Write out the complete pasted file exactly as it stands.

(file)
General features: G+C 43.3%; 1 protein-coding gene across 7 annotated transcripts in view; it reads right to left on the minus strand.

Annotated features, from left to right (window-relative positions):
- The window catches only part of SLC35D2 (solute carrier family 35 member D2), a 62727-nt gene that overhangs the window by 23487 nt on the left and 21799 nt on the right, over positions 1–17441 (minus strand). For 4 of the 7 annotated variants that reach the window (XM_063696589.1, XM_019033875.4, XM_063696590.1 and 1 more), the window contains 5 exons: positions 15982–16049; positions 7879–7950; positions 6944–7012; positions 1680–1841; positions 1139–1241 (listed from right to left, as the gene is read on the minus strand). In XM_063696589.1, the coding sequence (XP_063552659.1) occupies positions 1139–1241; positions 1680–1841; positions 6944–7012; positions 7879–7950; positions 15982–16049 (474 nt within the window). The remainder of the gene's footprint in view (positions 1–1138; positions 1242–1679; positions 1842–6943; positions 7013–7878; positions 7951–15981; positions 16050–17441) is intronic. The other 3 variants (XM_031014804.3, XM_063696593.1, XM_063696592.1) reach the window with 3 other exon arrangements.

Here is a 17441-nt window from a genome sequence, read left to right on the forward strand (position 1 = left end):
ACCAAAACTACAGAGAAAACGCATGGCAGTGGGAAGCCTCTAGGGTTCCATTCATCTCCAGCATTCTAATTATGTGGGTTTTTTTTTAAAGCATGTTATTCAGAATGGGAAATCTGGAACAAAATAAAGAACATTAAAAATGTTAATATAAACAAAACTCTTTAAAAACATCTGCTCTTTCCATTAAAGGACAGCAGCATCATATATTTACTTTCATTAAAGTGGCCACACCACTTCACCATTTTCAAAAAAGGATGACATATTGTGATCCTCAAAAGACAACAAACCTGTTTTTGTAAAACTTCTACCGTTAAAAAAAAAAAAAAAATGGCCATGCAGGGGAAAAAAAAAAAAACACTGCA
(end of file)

General features: G+C 43.3%; 1 protein-coding gene across 7 annotated transcripts in view; it reads right to left on the minus strand.

Annotated features, from left to right (window-relative positions):
- The window catches only part of SLC35D2 (solute carrier family 35 member D2), a 62727-nt gene that overhangs the window by 23487 nt on the left and 21799 nt on the right, over positions 1–17441 (minus strand). For 4 of the 7 annotated variants that reach the window (XM_063696589.1, XM_019033875.4, XM_063696590.1 and 1 more), the window contains 5 exons: positions 15982–16049; positions 7879–7950; positions 6944–7012; positions 1680–1841; positions 1139–1241 (listed from right to left, as the gene is read on the minus strand). In XM_063696589.1, the coding sequence (XP_063552659.1) occupies positions 1139–1241; positions 1680–1841; positions 6944–7012; positions 7879–7950; positions 15982–16049 (474 nt within the window). The remainder of the gene's footprint in view (positions 1–1138; positions 1242–1679; positions 1842–6943; positions 7013–7878; positions 7951–15981; positions 16050–17441) is intronic. The other 3 variants (XM_031014804.3, XM_063696593.1, XM_063696592.1) reach the window with 3 other exon arrangements.

Here is a 17441-nt window from a genome sequence, read left to right on the forward strand (position 1 = left end):
ACCAAAACTACAGAGAAAACGCATGGCAGTGGGAAGCCTCTAGGGTTCCATTCATCTCCAGCATTCTAATTATGTGGGTTTTTTTTTAAAGCATGTTATTCAGAATGGGAAATCTGGAACAAAATAAAGAACATTAAAAATGTTAATATAAACAAAACTCTTTAAAAACATCTGCTCTTTCCATTAAAGGACAGCAGCATCATATATTTACTTTCATTAAAGTGGCCACACCACTTCACCATTTTCAAAAAAGGATGACATATTGTGATCCTCAAAAGACAACAAACCTGTTTTTGTAAAACTTCTACCGTTAAAAAAAAAAAAAAAATGGCCATGCAGGGGAAAAAAAAAAAAACACTGCA